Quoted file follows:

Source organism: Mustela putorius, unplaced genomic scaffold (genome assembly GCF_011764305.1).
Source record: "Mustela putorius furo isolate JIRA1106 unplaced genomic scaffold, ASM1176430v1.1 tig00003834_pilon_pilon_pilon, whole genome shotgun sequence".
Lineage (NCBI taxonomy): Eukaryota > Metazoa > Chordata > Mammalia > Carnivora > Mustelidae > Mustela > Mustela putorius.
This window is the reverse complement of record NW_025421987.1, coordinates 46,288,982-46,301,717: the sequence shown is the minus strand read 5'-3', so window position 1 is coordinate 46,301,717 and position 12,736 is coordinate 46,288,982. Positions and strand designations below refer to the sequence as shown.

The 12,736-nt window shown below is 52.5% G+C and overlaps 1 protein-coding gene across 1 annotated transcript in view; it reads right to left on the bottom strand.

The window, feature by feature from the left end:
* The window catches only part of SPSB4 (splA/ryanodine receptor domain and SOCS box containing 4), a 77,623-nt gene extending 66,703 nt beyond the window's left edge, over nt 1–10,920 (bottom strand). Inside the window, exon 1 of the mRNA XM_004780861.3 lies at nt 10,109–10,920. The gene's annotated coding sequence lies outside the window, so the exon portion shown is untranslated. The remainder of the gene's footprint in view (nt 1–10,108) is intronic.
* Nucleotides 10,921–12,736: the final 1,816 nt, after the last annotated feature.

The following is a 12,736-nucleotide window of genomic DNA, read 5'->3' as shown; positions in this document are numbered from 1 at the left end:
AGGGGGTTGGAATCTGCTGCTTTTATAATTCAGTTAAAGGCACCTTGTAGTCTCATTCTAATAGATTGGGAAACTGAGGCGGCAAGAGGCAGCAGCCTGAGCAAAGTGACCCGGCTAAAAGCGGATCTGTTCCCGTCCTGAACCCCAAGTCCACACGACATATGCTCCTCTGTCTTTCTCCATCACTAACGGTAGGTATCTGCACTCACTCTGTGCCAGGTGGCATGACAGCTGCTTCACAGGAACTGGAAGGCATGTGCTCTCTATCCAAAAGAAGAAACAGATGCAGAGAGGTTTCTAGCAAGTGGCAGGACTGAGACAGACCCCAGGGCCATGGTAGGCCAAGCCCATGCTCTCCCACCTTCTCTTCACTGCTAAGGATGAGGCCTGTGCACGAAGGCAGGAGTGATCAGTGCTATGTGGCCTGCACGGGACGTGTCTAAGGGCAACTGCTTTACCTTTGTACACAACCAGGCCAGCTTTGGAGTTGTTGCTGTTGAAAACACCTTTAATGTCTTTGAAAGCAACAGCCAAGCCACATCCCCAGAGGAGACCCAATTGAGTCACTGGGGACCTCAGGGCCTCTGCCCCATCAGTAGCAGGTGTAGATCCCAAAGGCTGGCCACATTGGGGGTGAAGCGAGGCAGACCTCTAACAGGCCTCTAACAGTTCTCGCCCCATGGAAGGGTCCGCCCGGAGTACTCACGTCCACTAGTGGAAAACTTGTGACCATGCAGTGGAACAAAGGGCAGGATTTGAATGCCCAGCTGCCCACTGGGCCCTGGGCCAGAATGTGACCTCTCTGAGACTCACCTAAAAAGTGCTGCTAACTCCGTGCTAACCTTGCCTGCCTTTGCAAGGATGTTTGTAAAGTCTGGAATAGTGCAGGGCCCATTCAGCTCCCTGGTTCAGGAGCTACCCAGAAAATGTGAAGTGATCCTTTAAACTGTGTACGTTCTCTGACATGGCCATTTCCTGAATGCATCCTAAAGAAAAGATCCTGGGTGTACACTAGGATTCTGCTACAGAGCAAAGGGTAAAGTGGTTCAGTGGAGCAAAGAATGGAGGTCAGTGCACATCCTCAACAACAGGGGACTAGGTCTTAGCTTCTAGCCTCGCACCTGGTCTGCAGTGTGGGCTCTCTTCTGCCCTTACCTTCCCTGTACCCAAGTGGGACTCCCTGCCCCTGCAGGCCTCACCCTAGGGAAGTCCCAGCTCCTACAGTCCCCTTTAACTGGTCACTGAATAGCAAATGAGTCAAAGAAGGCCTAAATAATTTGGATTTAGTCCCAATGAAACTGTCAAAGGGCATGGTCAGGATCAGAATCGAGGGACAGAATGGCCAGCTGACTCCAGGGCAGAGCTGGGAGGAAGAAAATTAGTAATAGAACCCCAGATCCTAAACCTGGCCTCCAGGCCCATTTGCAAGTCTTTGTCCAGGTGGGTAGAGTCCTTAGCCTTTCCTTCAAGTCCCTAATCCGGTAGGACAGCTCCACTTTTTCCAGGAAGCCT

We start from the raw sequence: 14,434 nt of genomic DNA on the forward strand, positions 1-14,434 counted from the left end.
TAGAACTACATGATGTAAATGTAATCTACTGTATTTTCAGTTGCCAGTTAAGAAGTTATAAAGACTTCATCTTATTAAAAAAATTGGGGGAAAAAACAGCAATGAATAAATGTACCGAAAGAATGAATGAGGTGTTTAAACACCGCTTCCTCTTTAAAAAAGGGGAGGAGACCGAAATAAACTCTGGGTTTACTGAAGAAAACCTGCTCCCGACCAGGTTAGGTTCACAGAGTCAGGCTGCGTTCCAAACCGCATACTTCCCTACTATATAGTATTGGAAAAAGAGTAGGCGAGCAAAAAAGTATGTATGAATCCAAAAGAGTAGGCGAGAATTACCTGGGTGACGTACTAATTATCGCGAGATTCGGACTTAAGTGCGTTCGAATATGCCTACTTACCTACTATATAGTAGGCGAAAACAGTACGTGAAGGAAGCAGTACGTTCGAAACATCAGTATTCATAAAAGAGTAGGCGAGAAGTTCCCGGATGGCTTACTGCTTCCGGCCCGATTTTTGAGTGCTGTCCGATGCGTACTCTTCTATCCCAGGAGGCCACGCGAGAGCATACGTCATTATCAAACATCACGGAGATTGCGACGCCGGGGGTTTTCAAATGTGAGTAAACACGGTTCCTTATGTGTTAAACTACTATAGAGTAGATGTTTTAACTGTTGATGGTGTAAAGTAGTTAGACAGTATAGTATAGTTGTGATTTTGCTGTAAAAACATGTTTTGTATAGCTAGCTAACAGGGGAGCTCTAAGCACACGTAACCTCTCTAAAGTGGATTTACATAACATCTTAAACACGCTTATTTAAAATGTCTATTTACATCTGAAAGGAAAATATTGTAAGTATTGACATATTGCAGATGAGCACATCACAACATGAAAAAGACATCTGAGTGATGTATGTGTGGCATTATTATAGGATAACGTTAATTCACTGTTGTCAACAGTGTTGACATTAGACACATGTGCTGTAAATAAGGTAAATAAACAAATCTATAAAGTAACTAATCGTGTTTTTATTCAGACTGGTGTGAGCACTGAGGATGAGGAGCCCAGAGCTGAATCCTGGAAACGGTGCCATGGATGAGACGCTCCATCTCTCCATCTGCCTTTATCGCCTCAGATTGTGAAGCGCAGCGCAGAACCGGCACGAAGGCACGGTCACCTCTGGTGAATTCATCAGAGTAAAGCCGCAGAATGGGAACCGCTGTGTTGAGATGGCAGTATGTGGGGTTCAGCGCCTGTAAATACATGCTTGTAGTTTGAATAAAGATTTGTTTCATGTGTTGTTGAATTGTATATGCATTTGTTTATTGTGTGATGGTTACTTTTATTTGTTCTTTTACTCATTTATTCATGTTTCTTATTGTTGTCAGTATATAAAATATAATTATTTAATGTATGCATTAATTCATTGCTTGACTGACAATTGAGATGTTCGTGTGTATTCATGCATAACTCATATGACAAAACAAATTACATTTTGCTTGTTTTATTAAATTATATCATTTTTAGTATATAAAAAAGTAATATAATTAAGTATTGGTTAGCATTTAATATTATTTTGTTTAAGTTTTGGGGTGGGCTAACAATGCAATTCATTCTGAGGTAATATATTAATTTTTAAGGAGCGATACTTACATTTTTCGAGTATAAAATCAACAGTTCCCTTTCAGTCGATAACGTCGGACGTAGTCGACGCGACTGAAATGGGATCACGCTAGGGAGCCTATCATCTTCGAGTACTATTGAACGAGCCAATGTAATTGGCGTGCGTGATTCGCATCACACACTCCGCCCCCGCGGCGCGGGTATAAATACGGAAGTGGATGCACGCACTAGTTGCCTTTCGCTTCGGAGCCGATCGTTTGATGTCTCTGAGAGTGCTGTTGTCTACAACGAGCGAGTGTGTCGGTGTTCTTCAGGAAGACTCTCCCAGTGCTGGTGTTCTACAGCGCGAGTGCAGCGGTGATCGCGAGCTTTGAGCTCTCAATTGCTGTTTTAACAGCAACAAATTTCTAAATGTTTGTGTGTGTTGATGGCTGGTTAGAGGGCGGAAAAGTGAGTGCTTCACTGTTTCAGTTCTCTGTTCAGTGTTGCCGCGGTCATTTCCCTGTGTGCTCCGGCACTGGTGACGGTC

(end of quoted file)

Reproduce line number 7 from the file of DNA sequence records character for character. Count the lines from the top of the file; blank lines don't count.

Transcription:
* The window catches only part of SPSB4 (splA/ryanodine receptor domain and SOCS box containing 4), a 77,623-nt gene extending 66,703 nt beyond the window's left edge, over nt 1–10,920 (bottom strand). Inside the window, exon 1 of the mRNA XM_004780861.3 lies at nt 10,109–10,920. The gene's annotated coding sequence lies outside the window, so the exon portion shown is untranslated. The remainder of the gene's footprint in view (nt 1–10,108) is intronic.